FIG. 4 illustrates one approach to compensating for jitter or phase uncertainty in a divider 50 comprising serial stages 51, 52 and 53 in which the cumulative effect of jitter through the whole divider makes comparison of signals impossible. Here two error detectors 25A and 25B, similar to detector 25 described previously, monitor serial portions of the divider 50 which have acceptably low jitter, detector 25A monitoring stages 51 and 52, and detector 25B monitoring stages 52 and 53. The dividers 26A and 27A of detector 25A have division rates of m The dividers 26B and 27B of detector 25B have division ratios of m The ratio m is prime relative to the division ratio through stages 51 and 52, and the ratio m is prime relative to the division ratio through stages 52 and 53. The coincidence gates 28A and 28B of the detectors have their outputs fed to an OR gate 5-4 which controls alarm 29, thus indicating an error in any stage of the divider 50. As illustrated, detectors 25A and 25B overlap, both monitoring stage 52. Such overlap insures that no spurious signal originating in connections between stages will go undetected.

FIG. 5 illustrates other approaches to compensation which are desirable in some applications. Here a divider is to be monitored. It is assumed that every nth pulse,

of the input at A which is to be passed to B, arrives there with a uniform phase lag, some jitter, and with an increase in width, these conditions continuing to point D after in division by detector divider 27. If the signals at C and D were directly applied to coincidence gate 28, an error indication could unintentionally result. To insure that no mistaken indication is given, the signal at C obtained by way of 26 as in FIG. 1 is applied to a time delay circuit 61 which yields pulses at F in phase with corresponding pulses at D. The pulses at F and D are then applied respectively to pulse-shaping monostable or one-shot multivibrators 62 and 63, yielding pulses at G and H which are applied to coincidence gate 28. Multivibrator 62 increases the width of pulses at F, and multivibrator 63 decreases the width of pulses at D, eliminating the effects of jitter and width increase originating in frequency changer 60. It will be understood of course that multivibrator 62 should not increase pulse width to the extent that erroneous pulses will thereby be blocked in gate 28 and go undetected. FIG. 5 illustrates several compensating devices, and in many applications one or more of the delay 61 and multivibrators 62 and 63 will not be needed.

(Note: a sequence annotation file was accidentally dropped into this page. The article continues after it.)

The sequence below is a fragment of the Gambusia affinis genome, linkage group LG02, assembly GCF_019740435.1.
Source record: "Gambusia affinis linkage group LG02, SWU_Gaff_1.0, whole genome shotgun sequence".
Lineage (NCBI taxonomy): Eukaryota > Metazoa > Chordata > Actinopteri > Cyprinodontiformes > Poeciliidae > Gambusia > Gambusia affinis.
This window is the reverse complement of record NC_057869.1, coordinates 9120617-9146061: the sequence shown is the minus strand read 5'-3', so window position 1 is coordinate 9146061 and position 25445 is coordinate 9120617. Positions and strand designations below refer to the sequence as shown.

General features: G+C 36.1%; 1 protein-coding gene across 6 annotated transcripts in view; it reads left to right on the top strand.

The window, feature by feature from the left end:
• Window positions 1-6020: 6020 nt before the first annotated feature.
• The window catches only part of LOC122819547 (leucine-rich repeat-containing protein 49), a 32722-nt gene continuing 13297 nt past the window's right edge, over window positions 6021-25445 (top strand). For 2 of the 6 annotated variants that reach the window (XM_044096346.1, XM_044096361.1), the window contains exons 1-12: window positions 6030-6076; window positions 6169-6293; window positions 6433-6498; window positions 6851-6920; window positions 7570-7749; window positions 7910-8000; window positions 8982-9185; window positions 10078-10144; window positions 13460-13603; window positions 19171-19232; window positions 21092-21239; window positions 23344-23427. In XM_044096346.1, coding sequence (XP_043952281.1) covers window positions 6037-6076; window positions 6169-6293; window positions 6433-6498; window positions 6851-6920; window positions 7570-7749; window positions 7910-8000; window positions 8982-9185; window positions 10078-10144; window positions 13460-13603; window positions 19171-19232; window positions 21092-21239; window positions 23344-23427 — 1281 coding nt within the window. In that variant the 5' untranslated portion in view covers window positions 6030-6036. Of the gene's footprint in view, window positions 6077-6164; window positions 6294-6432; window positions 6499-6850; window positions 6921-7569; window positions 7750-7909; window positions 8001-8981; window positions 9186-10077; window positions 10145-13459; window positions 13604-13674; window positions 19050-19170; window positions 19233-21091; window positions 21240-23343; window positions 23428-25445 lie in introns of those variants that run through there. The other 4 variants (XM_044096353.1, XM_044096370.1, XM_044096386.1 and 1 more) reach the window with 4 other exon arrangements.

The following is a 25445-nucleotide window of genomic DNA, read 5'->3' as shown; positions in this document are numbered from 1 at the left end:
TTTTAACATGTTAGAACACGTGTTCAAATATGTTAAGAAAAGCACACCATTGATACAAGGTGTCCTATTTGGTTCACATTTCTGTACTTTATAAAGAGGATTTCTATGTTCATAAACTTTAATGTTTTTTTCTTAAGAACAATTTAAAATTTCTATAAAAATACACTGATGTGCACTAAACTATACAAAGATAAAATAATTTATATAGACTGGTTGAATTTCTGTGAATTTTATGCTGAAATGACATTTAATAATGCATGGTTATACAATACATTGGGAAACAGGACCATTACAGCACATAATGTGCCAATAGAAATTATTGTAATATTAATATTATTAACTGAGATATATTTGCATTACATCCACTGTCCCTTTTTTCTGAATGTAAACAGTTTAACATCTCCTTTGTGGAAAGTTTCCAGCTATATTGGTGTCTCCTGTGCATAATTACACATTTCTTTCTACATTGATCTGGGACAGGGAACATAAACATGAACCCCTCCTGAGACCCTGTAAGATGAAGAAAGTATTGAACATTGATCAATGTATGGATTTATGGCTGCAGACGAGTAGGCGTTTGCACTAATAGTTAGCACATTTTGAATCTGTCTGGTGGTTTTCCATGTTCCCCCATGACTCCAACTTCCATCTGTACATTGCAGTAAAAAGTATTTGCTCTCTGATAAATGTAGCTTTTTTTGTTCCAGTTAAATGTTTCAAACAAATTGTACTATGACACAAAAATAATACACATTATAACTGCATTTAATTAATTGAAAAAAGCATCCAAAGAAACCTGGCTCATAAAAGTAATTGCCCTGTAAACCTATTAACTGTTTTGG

As hereintofore illustrated, each of the monitored frequency changers 20, 50and 60 is a frequency divider of the digital pulse counting type. However, it should be clear that the error detectors 25, 25.1, A, etc. which have been described operate without regard to whether terminal A or terminal B has the higher frequency, so long as the gate 28, 28.1, 28A, etc. is inhibited by the higher frequency signal. Thus the error detector of this invention has application as well to frequency changers which are frequency multipliers.

The error detector of this invention also has application to sine wave frequency changers as illustrated in FIGS. 6, 7 and 8. FIG. 6 shows a sine wave frequency divider 70 with input terminal A output terminal B and division ratio It. The sine wave signals at A and B are respectively applied to means 71 and 72 which convert the sine wave signals to representative synchronous pulse signals of equal width at A and B respectively for application to error detector 25. Means 71 and 72 are, for example, zero-axis crossing detectors, which generate a pulse each time the sine wave changes polarity by crossing the zero axis.